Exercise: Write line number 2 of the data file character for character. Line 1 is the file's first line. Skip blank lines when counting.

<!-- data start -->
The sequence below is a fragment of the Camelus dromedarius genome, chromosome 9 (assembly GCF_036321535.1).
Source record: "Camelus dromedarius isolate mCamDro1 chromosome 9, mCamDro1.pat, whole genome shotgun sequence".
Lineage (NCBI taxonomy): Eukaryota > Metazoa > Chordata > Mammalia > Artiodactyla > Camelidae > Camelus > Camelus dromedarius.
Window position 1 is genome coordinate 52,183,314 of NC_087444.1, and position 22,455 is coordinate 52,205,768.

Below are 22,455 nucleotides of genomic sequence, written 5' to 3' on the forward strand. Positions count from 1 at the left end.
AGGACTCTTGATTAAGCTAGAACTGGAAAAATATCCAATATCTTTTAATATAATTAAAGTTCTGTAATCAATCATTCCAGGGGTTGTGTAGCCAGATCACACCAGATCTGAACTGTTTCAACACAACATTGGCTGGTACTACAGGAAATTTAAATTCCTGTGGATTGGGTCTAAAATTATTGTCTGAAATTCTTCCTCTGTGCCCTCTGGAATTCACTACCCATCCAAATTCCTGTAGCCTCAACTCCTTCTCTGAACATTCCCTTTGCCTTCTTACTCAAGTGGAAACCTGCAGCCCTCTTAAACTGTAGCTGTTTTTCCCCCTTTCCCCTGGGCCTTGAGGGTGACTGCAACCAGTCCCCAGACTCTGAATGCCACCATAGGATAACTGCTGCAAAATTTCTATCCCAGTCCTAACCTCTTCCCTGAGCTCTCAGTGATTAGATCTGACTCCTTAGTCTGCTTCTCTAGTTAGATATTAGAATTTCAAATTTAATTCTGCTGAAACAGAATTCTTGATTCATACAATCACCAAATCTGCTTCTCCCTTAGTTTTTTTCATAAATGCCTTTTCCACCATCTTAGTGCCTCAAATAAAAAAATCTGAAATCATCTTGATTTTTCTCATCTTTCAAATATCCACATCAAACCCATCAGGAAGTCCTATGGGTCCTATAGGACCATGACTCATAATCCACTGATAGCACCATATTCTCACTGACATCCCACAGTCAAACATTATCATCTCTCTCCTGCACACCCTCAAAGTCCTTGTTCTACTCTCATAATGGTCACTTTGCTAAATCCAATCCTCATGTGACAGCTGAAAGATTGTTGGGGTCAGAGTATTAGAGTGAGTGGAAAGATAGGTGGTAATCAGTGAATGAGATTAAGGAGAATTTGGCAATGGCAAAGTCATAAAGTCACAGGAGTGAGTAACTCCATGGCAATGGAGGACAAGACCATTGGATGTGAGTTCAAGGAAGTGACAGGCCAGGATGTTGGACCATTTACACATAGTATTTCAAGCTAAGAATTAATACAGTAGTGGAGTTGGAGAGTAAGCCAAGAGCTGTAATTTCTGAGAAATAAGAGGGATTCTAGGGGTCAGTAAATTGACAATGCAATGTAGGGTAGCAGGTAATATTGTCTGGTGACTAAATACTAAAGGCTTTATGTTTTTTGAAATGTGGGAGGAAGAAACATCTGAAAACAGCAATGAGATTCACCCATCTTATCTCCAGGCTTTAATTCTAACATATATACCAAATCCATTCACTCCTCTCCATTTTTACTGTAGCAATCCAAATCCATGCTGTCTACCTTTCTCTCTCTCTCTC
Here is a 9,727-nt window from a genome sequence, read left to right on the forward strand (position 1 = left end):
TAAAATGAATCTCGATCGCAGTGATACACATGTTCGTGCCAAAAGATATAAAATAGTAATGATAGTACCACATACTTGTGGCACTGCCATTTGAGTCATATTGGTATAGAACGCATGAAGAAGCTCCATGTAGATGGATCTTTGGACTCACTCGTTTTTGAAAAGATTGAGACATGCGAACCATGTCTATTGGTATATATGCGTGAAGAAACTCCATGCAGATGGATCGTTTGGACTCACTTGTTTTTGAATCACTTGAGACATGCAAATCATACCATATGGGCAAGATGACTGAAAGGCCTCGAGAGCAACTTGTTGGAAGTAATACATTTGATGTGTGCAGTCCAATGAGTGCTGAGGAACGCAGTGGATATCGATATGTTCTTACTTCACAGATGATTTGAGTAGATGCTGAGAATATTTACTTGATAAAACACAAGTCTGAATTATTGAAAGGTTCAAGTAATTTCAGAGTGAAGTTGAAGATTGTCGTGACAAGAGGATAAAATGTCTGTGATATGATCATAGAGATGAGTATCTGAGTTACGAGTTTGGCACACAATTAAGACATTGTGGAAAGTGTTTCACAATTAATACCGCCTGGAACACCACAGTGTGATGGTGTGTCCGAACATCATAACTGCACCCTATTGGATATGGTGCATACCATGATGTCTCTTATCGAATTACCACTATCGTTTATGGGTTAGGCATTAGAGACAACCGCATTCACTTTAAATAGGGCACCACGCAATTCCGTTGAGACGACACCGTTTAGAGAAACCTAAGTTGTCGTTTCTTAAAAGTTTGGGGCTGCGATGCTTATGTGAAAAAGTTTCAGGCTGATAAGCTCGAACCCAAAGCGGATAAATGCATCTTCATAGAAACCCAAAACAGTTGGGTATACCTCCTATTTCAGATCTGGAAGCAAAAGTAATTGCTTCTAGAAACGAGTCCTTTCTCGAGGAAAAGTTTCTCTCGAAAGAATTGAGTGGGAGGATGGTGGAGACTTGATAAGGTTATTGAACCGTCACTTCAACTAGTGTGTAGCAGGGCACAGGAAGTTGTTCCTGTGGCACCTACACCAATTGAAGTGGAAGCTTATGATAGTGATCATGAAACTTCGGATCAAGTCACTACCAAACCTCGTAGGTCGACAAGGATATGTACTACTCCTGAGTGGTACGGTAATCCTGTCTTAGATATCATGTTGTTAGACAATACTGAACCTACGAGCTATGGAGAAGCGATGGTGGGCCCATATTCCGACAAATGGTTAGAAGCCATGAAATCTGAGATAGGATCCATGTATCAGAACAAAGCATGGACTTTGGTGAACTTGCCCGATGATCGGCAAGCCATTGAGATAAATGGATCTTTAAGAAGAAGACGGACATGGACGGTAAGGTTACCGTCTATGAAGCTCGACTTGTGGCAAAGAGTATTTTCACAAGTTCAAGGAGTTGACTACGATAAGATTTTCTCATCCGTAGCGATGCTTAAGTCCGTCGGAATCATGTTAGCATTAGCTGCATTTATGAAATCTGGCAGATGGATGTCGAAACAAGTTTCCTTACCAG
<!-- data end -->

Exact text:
Source record: "Camelus dromedarius isolate mCamDro1 chromosome 9, mCamDro1.pat, whole genome shotgun sequence".